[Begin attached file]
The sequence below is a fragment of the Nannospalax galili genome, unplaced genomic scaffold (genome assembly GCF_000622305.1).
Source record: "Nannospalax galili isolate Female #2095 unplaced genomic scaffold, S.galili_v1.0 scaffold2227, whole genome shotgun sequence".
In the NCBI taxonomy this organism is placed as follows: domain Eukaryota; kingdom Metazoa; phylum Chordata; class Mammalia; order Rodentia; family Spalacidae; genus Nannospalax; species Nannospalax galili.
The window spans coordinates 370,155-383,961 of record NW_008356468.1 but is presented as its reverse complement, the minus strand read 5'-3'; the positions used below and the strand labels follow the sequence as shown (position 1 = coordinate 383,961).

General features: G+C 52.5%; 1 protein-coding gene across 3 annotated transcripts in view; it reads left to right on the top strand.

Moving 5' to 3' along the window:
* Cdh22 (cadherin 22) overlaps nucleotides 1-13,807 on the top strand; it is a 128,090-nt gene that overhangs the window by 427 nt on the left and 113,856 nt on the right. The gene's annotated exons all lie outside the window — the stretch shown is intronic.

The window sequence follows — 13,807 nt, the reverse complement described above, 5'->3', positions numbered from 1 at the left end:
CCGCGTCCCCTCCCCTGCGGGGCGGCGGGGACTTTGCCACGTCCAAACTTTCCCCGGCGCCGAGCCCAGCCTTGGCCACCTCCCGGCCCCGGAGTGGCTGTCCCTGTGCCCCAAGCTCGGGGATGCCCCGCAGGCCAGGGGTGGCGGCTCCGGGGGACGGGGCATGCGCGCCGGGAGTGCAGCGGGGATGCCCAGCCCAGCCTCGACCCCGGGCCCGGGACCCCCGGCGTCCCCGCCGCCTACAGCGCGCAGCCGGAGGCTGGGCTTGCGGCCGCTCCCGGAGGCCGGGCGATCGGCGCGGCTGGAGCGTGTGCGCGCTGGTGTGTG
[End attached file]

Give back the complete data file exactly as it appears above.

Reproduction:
The sequence below is a fragment of the Nannospalax galili genome, unplaced genomic scaffold (genome assembly GCF_000622305.1).
Source record: "Nannospalax galili isolate Female #2095 unplaced genomic scaffold, S.galili_v1.0 scaffold2227, whole genome shotgun sequence".
In the NCBI taxonomy this organism is placed as follows: domain Eukaryota; kingdom Metazoa; phylum Chordata; class Mammalia; order Rodentia; family Spalacidae; genus Nannospalax; species Nannospalax galili.
The window spans coordinates 370,155-383,961 of record NW_008356468.1 but is presented as its reverse complement, the minus strand read 5'-3'; the positions used below and the strand labels follow the sequence as shown (position 1 = coordinate 383,961).

General features: G+C 52.5%; 1 protein-coding gene across 3 annotated transcripts in view; it reads left to right on the top strand.

Moving 5' to 3' along the window:
* Cdh22 (cadherin 22) overlaps nucleotides 1-13,807 on the top strand; it is a 128,090-nt gene that overhangs the window by 427 nt on the left and 113,856 nt on the right. The gene's annotated exons all lie outside the window — the stretch shown is intronic.

The window sequence follows — 13,807 nt, the reverse complement described above, 5'->3', positions numbered from 1 at the left end:
CCGCGTCCCCTCCCCTGCGGGGCGGCGGGGACTTTGCCACGTCCAAACTTTCCCCGGCGCCGAGCCCAGCCTTGGCCACCTCCCGGCCCCGGAGTGGCTGTCCCTGTGCCCCAAGCTCGGGGATGCCCCGCAGGCCAGGGGTGGCGGCTCCGGGGGACGGGGCATGCGCGCCGGGAGTGCAGCGGGGATGCCCAGCCCAGCCTCGACCCCGGGCCCGGGACCCCCGGCGTCCCCGCCGCCTACAGCGCGCAGCCGGAGGCTGGGCTTGCGGCCGCTCCCGGAGGCCGGGCGATCGGCGCGGCTGGAGCGTGTGCGCGCTGGTGTGTG